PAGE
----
State v. Nases

Annotate this Case

649 P.2d 1138 (1982)

STATE of Hawaii, Plaintiff-Appellee, v. Manuel Anthony NASES, Defendant-Appellant.

No. 8402.

Supreme Court of Hawaii.

August 24, 1982.

*1139 Thomas Wong, Deputy Public Defender, Honolulu, on brief for defendant-appellant.

Joseph K. Kamelamela, Deputy Pros. Atty., Hilo, on brief for plaintiff-appellee.



Appellant was convicted of theft in the third degree. He appeals, alleging that there was a fatal variance between the charge and the proof and that he was improperly sentenced to a consecutive term of imprisonment. We affirm.

While appellant was imprisoned at Kulani Honor Camp on the Island of Hawaii, he was in Hilo on work pass. He went into Kalakaua Kleaners in Hilo and took a calculator which was on the counter. Kalakaua Kleaners was a corporation, the stock of which was owned by Setsuko Yokoyama, who was also the manager of the store. Appellant was convicted of third degree theft and was sentenced to serve a term of 30 days consecutively to the sentence he was then serving.

Appellant's claim of variance is based upon the fact that, in the charge, the calculator was alleged to be the property of Setsuko Yokoyama and Setsuko Yokoyama doing business as Kalakaua Kleaners, whereas it was actually the property of Kalakaua Kleaners, a corporation. Our statutes define theft as follows:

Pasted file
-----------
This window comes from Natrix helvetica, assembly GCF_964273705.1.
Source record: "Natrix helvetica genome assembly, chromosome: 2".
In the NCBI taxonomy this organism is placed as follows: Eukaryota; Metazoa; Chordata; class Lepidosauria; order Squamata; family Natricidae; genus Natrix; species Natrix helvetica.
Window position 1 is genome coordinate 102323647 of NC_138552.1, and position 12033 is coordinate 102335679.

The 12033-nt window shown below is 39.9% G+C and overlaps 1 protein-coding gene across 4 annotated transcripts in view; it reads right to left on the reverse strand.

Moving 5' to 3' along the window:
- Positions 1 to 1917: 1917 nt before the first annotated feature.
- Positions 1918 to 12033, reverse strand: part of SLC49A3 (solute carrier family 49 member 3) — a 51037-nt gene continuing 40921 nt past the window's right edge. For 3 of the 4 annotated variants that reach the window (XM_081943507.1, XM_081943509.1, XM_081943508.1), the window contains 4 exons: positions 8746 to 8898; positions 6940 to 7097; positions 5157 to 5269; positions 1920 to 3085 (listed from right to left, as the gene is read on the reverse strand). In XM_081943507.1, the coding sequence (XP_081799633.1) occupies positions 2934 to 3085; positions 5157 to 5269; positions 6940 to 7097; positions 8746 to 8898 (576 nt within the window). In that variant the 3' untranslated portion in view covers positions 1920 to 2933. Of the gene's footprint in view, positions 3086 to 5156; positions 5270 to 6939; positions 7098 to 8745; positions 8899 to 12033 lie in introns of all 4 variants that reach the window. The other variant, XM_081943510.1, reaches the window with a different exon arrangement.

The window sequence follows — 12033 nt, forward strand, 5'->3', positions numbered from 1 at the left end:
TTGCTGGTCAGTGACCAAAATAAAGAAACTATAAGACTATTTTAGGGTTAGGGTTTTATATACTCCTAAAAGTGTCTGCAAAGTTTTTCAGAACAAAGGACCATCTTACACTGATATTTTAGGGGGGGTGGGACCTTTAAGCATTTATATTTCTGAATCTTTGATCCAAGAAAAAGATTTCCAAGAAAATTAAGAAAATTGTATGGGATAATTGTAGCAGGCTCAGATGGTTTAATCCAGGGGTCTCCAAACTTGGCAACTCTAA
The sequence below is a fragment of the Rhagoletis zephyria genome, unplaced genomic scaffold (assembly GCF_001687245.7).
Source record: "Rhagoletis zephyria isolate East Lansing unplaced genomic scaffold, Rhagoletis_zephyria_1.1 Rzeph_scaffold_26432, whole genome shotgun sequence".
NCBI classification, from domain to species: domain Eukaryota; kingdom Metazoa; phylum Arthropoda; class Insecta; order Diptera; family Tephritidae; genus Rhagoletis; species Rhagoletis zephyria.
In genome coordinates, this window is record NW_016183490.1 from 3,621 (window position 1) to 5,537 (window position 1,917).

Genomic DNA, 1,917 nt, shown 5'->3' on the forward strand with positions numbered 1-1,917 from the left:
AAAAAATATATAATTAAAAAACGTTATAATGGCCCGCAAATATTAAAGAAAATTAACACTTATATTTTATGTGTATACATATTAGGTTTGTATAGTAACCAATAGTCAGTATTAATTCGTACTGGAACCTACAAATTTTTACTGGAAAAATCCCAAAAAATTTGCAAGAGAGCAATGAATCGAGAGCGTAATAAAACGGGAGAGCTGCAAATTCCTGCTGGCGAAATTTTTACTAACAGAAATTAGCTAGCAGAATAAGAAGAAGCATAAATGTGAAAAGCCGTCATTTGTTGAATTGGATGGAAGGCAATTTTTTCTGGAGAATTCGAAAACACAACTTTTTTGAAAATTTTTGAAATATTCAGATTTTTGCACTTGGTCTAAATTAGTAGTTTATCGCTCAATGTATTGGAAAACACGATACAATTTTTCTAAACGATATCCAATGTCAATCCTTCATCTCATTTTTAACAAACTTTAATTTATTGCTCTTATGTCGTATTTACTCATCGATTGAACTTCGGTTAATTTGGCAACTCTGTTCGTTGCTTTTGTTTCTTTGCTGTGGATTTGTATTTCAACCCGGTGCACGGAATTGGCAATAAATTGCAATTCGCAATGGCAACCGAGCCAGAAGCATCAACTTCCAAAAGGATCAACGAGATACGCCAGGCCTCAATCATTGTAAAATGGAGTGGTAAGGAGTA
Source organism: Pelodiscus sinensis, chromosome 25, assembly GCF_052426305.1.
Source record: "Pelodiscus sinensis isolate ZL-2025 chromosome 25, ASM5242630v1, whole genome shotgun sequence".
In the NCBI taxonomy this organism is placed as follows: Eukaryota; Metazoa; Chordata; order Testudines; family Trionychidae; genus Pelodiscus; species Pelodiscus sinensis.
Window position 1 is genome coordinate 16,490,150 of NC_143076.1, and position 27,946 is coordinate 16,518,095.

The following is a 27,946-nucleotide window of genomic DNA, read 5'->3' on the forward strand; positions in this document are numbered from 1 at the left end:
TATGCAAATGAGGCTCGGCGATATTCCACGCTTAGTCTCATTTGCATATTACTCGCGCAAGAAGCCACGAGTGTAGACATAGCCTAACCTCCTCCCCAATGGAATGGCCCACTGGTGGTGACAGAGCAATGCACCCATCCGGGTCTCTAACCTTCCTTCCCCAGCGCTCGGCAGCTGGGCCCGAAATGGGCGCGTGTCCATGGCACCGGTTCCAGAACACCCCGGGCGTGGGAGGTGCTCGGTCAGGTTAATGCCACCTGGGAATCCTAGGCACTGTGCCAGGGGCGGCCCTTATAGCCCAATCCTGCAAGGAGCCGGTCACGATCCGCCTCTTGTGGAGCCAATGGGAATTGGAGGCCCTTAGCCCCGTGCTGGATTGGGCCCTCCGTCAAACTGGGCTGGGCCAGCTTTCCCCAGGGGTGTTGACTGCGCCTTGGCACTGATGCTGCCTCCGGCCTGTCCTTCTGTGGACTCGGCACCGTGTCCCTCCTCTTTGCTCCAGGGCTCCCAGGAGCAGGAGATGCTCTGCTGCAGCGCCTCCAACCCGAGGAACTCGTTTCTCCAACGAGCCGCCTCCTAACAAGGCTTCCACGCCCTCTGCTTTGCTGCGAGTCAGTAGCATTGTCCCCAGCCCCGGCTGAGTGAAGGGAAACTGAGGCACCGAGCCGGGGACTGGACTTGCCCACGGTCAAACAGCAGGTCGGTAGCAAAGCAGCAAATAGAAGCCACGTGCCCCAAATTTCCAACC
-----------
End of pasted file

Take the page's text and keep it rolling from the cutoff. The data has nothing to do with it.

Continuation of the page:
A person commits theft if he does any of the following: (1) Obtains or exerts unauthorized control over property. He obtains, or exerts control over, the property of another with intent to deprive him of the property.

Section 708-830, HRS. It has long been settled that where the offense is obtaining control over the property of another, proof that the property was the property of another is all that is necessary and the naming of the person owning the property in the indictment is surplusage. State v. Riddle, 245 Mo. 451, 150 S.W. 1044 (1912); State v. Simpson, 32 Nev. 138, 104 P. 244 (1909); and Commonwealth v. Buckley, 148 Mass. 27, 18 N.E. 577 (1888). Compare State v. Peters, 44 Haw. 1, 352 P.2d 329 (1959). It is undisputed that the calculator did not belong to appellant but was the property of another. The particular ownership of the property in question was not an essential element in proving the crime and there is *1140 no fatal variance between the charge and the proof.

As to appellant's second point, ยง 706-668(2) provides:

If a person who is imprisoned in a correctional institution is convicted of a crime committed while he is imprisoned or during an escape from imprisonment, the maximum term of imprisonment authorized for the crime committed during imprisonment or during an escape from imprisonment may be added to the portion of the term which remained unserved at the time of the commission of the crime... .

Appellant contends he could not be sentenced to serve 30 days consecutive to his then current term in this case because he was on work release when he committed the crime. Whether he was on work release or not, he was still imprisoned when he committed the crime and the contention is without merit.